Growth at $50 billion fintech Stripe has been slowing this year, but one of its key strategies to reverse that course got a decent push today: Stripe is announcing that it has inked a “strategic payments partnership” with Uber. The pair will work together initially on selected services in eight of Uber’s biggest markets, including the U.S., the U.K., Canada, Mexico, Australia and Japan.
Some context on this deal: Uber’s big U.S. rival Lyft has been a longtime marquee customer of Stripe’s for payments, and whether or not it was true, that was one reason some assumed Uber and Stripe would not work together. Uber is, however, a much bigger beast, at close to $100 billion transacted annually (Stripe processed $817 billion last year). And Uber is not just a force globally but in the U.S. specifically, where one estimate from YipIt (via WSJ) puts Uber’s rideshare market share currently at a whopping 74%.
Lyft will remain a customer of Stripe’s, Stripe president Will Gaybrick confirmed to TechCrunch.
Financial terms of the deal are not being disclosed, but as with the rest of Stripe’s payments business, a big component will come from commissions that Stripe will make from each transaction that it powers on Uber’s platform.
Stripe started as a simple API to integrate card payments into sites and apps (the “stripe” of its name a reference to the magnetic strip on the back of those cards), but over the years, as it’s looked for bigger margins and more diversification, it’s added dozens of other products and features, including services to help calculate and account for sales tax, help triage fraud attempts, incorporate businesses and more.
But this partnership — for now at least — is not a global adoption of all that Stripe has to offer. Uber will be using Stripe to break into a specific, new payments frontier. Specifically, it will integrate Stripe Financial Connections and Link to let users import banking details to pay for services like Uber Rides and Eats directly from bank accounts, giving users a payments alternative to credit or debit cards.
“Creating payments experiences that combine payments innovation, reduced friction, and cost savings is at the core of what we do. Using Link to give customers the option to easily pay with their bank accounts puts us in a position to tick all those boxes while providing access to an increasingly popular mode of payment,” said Karl Hébert, vice president of payments, risk, and identity at Uber, in a statement. “Stripe shares our commitment to reliability, customer centricity, and continued innovation—which is why they are a key partner.”
Stripe’s flagship product powering card payments, meanwhile, is being rolled out for the first time in two of those markets: Australia (via eftpos) and Japan (via JCB). The full list now includes Canada, the UK, France, Malta, Mexico, Brazil, and the U.S. (In that wider list, Uber is one of a group of providers, so it’s unclear how much business that generates.)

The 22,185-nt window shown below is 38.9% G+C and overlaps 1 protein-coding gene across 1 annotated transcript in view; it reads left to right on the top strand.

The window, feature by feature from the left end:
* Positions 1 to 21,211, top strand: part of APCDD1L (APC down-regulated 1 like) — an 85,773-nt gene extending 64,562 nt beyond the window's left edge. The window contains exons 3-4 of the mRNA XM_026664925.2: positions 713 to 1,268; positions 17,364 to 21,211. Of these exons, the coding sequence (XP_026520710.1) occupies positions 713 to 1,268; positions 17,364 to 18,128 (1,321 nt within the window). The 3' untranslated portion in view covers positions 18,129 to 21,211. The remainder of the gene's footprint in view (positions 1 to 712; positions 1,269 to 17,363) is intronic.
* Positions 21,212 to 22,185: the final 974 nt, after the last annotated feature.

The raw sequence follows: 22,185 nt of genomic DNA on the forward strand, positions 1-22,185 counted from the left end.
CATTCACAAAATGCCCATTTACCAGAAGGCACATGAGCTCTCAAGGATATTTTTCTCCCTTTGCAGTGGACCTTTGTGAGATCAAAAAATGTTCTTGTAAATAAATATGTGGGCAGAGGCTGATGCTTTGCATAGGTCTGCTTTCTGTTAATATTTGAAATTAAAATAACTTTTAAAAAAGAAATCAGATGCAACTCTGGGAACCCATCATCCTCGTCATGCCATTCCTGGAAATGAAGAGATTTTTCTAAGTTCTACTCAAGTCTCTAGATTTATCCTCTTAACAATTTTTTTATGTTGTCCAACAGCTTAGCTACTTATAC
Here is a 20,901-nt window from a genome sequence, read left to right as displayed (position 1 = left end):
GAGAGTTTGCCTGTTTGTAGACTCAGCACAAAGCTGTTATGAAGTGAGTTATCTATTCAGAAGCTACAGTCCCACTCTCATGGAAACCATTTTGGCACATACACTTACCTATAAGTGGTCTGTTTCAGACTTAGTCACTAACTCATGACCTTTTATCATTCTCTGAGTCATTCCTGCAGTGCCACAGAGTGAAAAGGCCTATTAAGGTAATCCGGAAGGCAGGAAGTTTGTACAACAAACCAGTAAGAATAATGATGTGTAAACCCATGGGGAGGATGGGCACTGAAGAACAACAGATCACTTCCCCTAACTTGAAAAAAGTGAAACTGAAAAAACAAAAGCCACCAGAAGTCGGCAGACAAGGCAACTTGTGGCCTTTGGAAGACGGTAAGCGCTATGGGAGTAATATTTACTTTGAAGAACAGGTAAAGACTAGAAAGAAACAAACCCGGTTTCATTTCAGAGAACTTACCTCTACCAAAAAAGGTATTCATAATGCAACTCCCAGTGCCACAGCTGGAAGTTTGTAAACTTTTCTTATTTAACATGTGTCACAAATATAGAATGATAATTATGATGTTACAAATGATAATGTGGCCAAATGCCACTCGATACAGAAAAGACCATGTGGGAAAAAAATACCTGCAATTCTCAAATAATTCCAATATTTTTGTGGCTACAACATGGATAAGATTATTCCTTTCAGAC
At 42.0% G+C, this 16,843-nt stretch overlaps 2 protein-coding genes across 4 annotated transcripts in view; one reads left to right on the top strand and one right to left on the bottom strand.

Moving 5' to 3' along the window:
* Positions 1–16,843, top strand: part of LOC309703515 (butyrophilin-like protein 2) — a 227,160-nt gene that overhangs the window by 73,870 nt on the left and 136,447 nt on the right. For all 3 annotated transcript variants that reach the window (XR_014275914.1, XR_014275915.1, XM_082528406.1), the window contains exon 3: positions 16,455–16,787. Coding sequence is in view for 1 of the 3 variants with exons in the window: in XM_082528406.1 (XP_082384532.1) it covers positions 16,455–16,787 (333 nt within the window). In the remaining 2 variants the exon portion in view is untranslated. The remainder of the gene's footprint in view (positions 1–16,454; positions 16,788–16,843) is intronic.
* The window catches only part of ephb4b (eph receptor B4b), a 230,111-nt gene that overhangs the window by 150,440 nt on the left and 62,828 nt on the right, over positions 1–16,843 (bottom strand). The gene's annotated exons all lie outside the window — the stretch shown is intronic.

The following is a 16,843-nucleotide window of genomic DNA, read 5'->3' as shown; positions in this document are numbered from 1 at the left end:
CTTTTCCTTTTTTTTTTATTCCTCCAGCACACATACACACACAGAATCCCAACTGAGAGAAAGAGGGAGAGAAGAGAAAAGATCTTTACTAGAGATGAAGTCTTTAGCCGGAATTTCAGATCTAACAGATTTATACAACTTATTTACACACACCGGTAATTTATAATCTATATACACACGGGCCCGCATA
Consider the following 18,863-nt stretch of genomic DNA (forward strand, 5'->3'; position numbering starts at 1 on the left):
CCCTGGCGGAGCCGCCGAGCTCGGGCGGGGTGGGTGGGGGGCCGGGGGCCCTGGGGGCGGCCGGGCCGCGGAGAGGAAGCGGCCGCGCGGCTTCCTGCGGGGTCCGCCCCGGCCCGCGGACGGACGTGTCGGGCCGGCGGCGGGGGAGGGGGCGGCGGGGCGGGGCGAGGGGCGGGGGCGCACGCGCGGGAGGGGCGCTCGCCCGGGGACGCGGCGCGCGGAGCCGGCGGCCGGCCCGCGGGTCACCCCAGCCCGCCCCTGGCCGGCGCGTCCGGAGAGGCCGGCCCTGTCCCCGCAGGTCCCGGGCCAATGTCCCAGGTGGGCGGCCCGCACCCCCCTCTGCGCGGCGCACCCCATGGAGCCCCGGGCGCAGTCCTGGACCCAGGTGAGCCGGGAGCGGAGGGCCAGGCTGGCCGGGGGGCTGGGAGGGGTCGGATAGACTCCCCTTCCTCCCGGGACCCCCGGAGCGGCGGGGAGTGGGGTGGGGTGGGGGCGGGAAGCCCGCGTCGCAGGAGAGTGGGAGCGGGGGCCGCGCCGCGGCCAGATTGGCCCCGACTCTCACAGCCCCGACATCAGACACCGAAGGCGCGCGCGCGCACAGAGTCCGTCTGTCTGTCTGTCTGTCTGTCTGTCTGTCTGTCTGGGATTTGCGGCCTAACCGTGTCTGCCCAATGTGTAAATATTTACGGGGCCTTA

In other words, although Stripe has built out some interesting products — including marketplace services like instant payout service it developed early with Lyft to pay drivers more quickly — these will not be a part of the mix for now.
All the same, it’s a significant step for Stripe. The company had been working on an Uber deal for years, with trials over the last three. This opens the door to the two working together more.
Gaybrick said part of not working together more significantly previously was a matter of a scaling issue: Stripe has more large customers now, but its start was really with other fast-growing (but smaller) startups. “Stripe was not around when Uber was founded,” Gaybrick explained. “When we first started speaking several years ago they were excited for the ease of use and reliability, but we had a ways to go to convince them that we were powerful enough and performant on the market. Now that is how they see us.”
For Uber, the deal is notable in that it underscores some shifts at the company.
Earlier this year, Uber announced a seven-year cloud services deal with Oracle and Google to host its IT infrastructure, and shortly after that it launched a redesigned, simplified app that focuses on more personalized experiences for users.
Taken together, the two signal how Uber — under the same cost and economic constraints as the rest of the market — is looking for better ways of targeting engineering resources on product and away from some of the functions that might be handed off to third parties to manage.
Uber has been known for building and managing a lot of its payments infrastructure itself, and while it will continue with that, it’s also using a multi-vendor strategy to manage some of the work at the first and last mile of that process. That’s the opportunity for Stripe and others like it.
It remains to be seen how far that opportunity extends. Notably, Uber’s efforts in “super app” territory have most recently been about expanding transport options. Even Uber Eats is a separate app. That is in contrast to some of its regional counterparts like Grab and GoJek, which offer not just mobility, but deliveries, online shopping, entertainment, financial services and more.
Will Uber ever want to do more? Could it? If Uber’s hopeful answer to either of those is “yes,” then you could see why it might want to bring in more payments specialists as partners to build and scale that.